Lastly, we also found that in instances where EOLC discussions and decisions had been made, there was no clear way to document and communicate to the CCRT what these decisions were. In a recent study auditing instances of advance care planning, it was found that nearly 30% of the patients and families who reported a preference for life-sustaining treatment did not have any documentation of such preferences in the medical record [25]. Furthermore, the majority (two-thirds) of preferences documented were discordant with patient’s or family’s expressed preferences [25]. This points to a significant issue and stresses the need to better coordinate patient care including implementing strategies to document all conversations regarding goal of care in a way that is easily accessible for others. Nelson et al. raised this important issue and have proposed strategies arguing for institutional changes to facilitate documentation regarding relevant advanced care planning (ACP) information [23].

Our study has a number of strengths. To our knowledge, it is the first qualitative study that seeks to understand the roles of interactions of CCRTs in the provision of EOLC from the perspective of CCRT members themselves [26]. The qualitative nature of our study resulted in findings conceived through iterative analysis made up of a multidisciplinary team of researchers. The results of this study provide important insights on how to support CCRT in providing EOLC including improving ACP procedures and interprofessional collaboration. Despite these contributions, our study has limitations. The perspectives obtained were only from CCRT members at two academic tertiary care hospitals. Data on the sex, age, and specific number of years of critical care experience for all team members were not collected. Furthermore, CCRT members experiences are situated in a CCRT configuration comprising a physician, a RN, and a RT. Centers that have, for example, a nurse led CCRT may have different perspectives with respect to managing EOLC situations.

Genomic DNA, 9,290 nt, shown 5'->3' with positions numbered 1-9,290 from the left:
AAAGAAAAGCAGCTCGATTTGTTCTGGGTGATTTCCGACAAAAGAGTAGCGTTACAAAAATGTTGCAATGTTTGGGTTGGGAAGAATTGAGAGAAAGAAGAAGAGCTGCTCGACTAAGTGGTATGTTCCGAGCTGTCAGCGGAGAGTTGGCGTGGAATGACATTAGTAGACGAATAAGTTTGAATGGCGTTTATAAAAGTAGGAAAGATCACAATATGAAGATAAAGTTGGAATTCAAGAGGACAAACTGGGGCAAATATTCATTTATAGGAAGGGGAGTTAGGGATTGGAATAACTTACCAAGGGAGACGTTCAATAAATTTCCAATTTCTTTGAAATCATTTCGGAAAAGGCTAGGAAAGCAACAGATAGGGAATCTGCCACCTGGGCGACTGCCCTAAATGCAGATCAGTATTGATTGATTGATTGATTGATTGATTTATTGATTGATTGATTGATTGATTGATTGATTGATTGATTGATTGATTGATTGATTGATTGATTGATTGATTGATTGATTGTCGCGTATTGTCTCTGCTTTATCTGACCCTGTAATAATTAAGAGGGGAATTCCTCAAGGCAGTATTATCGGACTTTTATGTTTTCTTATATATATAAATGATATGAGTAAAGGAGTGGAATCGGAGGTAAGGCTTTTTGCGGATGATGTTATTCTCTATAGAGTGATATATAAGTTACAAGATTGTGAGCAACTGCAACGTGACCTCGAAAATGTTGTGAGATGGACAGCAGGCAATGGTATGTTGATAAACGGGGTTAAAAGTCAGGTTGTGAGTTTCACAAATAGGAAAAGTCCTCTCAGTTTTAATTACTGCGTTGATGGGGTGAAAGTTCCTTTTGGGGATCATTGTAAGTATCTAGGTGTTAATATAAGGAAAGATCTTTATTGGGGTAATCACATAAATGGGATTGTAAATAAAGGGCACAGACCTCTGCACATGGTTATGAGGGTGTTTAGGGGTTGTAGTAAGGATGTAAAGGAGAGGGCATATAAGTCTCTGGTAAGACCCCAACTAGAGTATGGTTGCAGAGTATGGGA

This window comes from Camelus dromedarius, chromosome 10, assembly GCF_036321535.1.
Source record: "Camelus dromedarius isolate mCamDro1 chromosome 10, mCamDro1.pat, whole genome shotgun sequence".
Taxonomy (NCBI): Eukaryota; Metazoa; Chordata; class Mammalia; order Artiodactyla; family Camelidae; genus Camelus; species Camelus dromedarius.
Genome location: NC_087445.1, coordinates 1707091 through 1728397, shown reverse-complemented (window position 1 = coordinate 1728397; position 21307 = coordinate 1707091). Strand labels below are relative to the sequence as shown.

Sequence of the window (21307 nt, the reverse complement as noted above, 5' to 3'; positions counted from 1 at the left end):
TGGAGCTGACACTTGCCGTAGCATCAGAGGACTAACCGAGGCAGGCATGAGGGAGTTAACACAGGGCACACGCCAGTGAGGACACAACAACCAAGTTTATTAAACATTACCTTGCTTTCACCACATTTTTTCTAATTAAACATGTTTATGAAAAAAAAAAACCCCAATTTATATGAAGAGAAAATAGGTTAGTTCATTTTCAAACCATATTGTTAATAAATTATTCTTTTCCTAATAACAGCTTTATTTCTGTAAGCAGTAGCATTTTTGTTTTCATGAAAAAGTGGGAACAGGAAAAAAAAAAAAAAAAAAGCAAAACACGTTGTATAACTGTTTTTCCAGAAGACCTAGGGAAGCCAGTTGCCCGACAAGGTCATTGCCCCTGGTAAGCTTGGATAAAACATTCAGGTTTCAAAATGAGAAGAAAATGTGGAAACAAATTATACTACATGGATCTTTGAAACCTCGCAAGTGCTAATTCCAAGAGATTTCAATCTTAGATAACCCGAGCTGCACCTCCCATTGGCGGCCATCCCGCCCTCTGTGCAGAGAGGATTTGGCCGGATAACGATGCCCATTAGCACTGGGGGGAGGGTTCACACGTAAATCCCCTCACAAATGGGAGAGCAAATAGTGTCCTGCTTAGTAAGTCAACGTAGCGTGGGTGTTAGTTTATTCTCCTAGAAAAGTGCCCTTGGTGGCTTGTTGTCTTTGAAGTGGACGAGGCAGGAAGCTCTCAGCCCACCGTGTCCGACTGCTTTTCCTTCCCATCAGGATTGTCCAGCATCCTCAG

6. Conclusions

The results from this study describe for the first time the perspectives of CCRT team members on their role in providing quality EOLC in two large Canadian university hospitals. CCRTs integrate experience from all team members and use this collective wisdom to act as a consultative resource to other members of a patient’s circle of care. CCRTs provide a unique expertise in evaluating the utility of intensive care treatments; however, team members at times struggle to integrate their expertise into the advance care planning system of the hospital, leading to duplication, role confusion, and discontinuity. Since the data collection period for this study, no institutional changes to the CCRT base model or EOLC processes have been implemented. Our data highlight the potential for enhancement of overall hospital practice and protocols for advance care planning, documentation, and transitions to palliative medicine service, which would serve to complement the role of CCRT. Future studies could build on these findings by surveying members across various regions and specialties to determine differences in perspectives between providers and organizations.

Data Availability

The qualitative data used to support the findings of this study are included within the article.


This study was presented in ePoster sessions at the CCCF (Critical Care Canada Forum) in 2014 and 2015 and as a poster at the Canadian Hospice and Palliative Care Conference in 2015.

Conflicts of Interest

The authors declare that there are no conflicts of interest regarding the publication of this paper.


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Copyright © 2021 Adrienne Kwong et al. This is an open access article distributed under the Creative Commons Attribution License, which permits unrestricted use, distribution, and reproduction in any medium, provided the original work is properly cited.